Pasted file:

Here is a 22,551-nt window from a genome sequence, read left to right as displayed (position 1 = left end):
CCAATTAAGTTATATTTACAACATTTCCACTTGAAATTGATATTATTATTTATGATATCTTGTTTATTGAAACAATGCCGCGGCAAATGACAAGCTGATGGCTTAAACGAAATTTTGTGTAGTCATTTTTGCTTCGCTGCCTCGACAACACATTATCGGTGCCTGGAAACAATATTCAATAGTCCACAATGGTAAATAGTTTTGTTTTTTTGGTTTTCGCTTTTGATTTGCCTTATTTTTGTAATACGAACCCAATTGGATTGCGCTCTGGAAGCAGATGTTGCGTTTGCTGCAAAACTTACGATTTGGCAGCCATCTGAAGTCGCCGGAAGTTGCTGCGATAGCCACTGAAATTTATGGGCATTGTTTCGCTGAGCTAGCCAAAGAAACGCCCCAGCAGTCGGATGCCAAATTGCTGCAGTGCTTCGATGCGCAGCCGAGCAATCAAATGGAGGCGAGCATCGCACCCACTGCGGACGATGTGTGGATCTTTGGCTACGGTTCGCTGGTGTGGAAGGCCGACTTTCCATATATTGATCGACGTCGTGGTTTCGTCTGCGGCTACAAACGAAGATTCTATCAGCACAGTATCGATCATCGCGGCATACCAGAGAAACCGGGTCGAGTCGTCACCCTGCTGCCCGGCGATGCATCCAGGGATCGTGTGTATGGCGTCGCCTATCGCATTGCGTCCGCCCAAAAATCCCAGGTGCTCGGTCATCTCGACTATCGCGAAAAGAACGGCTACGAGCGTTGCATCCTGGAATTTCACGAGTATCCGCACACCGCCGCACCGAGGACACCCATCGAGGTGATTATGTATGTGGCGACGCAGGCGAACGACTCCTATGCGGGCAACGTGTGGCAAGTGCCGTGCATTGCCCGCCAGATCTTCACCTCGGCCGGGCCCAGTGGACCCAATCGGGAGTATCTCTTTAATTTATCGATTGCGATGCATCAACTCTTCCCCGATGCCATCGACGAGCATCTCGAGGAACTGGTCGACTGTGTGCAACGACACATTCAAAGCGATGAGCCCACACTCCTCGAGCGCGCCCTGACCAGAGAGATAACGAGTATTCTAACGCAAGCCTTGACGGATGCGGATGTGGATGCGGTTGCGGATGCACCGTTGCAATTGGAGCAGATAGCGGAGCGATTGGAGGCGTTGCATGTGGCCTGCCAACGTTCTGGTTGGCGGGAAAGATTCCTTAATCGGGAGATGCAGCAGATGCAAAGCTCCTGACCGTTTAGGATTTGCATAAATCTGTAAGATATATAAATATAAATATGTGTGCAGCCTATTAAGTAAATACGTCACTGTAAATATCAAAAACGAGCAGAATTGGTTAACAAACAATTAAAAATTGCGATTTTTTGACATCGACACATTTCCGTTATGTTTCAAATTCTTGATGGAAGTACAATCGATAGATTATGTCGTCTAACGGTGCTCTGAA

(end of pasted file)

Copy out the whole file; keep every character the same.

Here is a 22,551-nt window from a genome sequence, read left to right as displayed (position 1 = left end):
CCAATTAAGTTATATTTACAACATTTCCACTTGAAATTGATATTATTATTTATGATATCTTGTTTATTGAAACAATGCCGCGGCAAATGACAAGCTGATGGCTTAAACGAAATTTTGTGTAGTCATTTTTGCTTCGCTGCCTCGACAACACATTATCGGTGCCTGGAAACAATATTCAATAGTCCACAATGGTAAATAGTTTTGTTTTTTTGGTTTTCGCTTTTGATTTGCCTTATTTTTGTAATACGAACCCAATTGGATTGCGCTCTGGAAGCAGATGTTGCGTTTGCTGCAAAACTTACGATTTGGCAGCCATCTGAAGTCGCCGGAAGTTGCTGCGATAGCCACTGAAATTTATGGGCATTGTTTCGCTGAGCTAGCCAAAGAAACGCCCCAGCAGTCGGATGCCAAATTGCTGCAGTGCTTCGATGCGCAGCCGAGCAATCAAATGGAGGCGAGCATCGCACCCACTGCGGACGATGTGTGGATCTTTGGCTACGGTTCGCTGGTGTGGAAGGCCGACTTTCCATATATTGATCGACGTCGTGGTTTCGTCTGCGGCTACAAACGAAGATTCTATCAGCACAGTATCGATCATCGCGGCATACCAGAGAAACCGGGTCGAGTCGTCACCCTGCTGCCCGGCGATGCATCCAGGGATCGTGTGTATGGCGTCGCCTATCGCATTGCGTCCGCCCAAAAATCCCAGGTGCTCGGTCATCTCGACTATCGCGAAAAGAACGGCTACGAGCGTTGCATCCTGGAATTTCACGAGTATCCGCACACCGCCGCACCGAGGACACCCATCGAGGTGATTATGTATGTGGCGACGCAGGCGAACGACTCCTATGCGGGCAACGTGTGGCAAGTGCCGTGCATTGCCCGCCAGATCTTCACCTCGGCCGGGCCCAGTGGACCCAATCGGGAGTATCTCTTTAATTTATCGATTGCGATGCATCAACTCTTCCCCGATGCCATCGACGAGCATCTCGAGGAACTGGTCGACTGTGTGCAACGACACATTCAAAGCGATGAGCCCACACTCCTCGAGCGCGCCCTGACCAGAGAGATAACGAGTATTCTAACGCAAGCCTTGACGGATGCGGATGTGGATGCGGTTGCGGATGCACCGTTGCAATTGGAGCAGATAGCGGAGCGATTGGAGGCGTTGCATGTGGCCTGCCAACGTTCTGGTTGGCGGGAAAGATTCCTTAATCGGGAGATGCAGCAGATGCAAAGCTCCTGACCGTTTAGGATTTGCATAAATCTGTAAGATATATAAATATAAATATGTGTGCAGCCTATTAAGTAAATACGTCACTGTAAATATCAAAAACGAGCAGAATTGGTTAACAAACAATTAAAAATTGCGATTTTTTGACATCGACACATTTCCGTTATGTTTCAAATTCTTGATGGAAGTACAATCGATAGATTATGTCGTCTAACGGTGCTCTGAA